Here was the reality of a weakened Saddam; asthmatic children bundled into
taxis to choke to death on the road to Baghdad.

Yet the paediatric hospitals had their elements of sham. Dr Ghaith, a
young houseman in Kerbela, scrabbled at noon through the empty shelves of
the hospital pharmacy, counting off syringes into his left hand: "...34,
35. Thirty-five is all I have for the whole hospital until eight o'clock
tomorrow morning!" I told him what the United Nations had told me, but the
Ministry had not permitted me to verify for myself: that the central
Ministry of Health warehouses in Baghdad had on their shelves undelivered
medical supplies worth $275m. Dr Ghaith looked at me in bafflement. It
occurred to me that the Ba'ath has been quite successful in blaming
sanctions for evils that are of its own creation: the collapse of the
currency, for example, or the hostility of the other Arab countries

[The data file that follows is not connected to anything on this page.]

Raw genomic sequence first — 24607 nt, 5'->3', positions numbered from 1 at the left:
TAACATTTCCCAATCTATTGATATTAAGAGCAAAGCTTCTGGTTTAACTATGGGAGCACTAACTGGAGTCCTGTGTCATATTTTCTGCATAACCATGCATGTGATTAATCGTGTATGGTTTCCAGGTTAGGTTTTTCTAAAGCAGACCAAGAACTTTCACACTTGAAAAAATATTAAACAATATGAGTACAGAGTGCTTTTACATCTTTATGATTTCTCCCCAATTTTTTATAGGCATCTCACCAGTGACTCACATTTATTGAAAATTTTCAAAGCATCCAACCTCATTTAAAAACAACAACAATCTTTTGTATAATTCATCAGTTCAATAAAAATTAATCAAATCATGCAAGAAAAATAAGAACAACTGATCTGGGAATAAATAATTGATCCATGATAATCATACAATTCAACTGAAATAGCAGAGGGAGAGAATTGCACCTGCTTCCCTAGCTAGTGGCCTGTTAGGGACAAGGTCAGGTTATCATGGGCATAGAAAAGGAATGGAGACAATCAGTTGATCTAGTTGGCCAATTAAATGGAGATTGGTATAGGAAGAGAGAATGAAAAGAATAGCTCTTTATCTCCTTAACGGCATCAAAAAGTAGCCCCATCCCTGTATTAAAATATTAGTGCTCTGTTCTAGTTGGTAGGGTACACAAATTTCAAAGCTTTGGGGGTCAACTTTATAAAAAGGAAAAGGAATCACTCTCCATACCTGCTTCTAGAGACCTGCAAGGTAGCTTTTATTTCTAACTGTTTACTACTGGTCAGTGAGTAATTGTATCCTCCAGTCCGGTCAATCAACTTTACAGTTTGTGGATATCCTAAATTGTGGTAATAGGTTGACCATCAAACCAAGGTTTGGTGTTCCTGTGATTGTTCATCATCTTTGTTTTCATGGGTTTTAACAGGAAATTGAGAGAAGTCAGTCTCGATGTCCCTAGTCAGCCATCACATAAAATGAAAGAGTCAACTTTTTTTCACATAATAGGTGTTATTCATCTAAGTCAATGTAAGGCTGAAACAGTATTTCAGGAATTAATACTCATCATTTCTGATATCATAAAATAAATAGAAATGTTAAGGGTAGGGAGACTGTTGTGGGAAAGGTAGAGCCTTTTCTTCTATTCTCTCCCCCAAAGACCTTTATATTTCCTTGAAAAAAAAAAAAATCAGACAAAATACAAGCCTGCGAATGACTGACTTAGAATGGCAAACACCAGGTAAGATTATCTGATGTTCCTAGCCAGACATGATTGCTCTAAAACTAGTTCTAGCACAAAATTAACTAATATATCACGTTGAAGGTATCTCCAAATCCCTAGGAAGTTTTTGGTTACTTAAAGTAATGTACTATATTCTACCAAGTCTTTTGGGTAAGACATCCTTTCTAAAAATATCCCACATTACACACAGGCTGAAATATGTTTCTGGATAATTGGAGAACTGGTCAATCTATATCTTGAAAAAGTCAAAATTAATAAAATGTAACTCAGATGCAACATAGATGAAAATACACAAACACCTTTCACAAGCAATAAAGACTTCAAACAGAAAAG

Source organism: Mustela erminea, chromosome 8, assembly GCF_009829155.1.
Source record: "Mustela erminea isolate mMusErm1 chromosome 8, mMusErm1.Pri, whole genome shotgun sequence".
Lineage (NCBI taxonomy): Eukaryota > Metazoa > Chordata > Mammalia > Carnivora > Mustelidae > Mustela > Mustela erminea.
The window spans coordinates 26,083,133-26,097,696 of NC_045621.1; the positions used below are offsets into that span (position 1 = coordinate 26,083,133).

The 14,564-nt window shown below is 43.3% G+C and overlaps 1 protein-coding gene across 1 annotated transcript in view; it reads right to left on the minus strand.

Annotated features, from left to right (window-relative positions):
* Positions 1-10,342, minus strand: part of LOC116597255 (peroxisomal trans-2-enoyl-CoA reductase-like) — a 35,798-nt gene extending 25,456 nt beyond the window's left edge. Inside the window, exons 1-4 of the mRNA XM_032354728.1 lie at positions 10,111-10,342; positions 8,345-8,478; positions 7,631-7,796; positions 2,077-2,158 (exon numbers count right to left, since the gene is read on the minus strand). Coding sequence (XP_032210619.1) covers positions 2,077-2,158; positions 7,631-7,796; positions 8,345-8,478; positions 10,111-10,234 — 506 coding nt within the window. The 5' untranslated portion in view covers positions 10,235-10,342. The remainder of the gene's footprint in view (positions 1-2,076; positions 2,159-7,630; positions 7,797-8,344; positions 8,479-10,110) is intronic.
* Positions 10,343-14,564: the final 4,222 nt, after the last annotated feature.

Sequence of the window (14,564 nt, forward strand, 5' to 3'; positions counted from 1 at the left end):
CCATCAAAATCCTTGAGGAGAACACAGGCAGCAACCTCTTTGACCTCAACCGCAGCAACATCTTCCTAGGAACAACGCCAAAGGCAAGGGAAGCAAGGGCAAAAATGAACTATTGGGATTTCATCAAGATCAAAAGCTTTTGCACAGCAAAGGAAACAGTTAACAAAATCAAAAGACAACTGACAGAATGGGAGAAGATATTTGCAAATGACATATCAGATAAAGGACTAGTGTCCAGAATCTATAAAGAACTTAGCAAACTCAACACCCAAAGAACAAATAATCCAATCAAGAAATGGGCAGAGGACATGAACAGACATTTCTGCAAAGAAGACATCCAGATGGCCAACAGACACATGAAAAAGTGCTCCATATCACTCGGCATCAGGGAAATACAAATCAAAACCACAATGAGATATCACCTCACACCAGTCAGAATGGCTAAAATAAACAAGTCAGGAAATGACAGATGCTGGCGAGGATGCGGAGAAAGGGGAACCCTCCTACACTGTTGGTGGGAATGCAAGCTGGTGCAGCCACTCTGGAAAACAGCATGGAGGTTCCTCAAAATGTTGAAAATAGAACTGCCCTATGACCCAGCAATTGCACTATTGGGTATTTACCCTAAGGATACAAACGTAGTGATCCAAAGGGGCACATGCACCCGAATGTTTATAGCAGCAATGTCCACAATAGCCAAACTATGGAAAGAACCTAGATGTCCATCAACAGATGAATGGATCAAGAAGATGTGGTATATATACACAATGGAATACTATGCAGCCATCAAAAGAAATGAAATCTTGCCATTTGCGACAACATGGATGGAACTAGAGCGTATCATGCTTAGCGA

dumping their low-grade medicines and stale food on the country, or the
incompetence, corruption or malice of the local administration.

My chief friend in Baghdad was a man whom I addressed as Mr Abdullah. A
retired professional with a wide acquaintance in Europe, he had dismissed
all his staff in January 1993 and was running through his savings at the
house he had built in the suburbs. Mr Abdullah's wife was dead, his
children were abroad, but he stays in Baghdad because he loves the town,
and because the dinar is so cheap that with $200 a month sent from abroad
to be exchanged in Saadoun Street you can live in Baghdad like an

Since neither of us had much to do, Mr Abdullah took me to visit his
friends. I met writers and architects and poets and engineers and picture
dealers and sculptors-all of a certain age, when they had begun to cease
to care about governments any more. Some were Party members, or were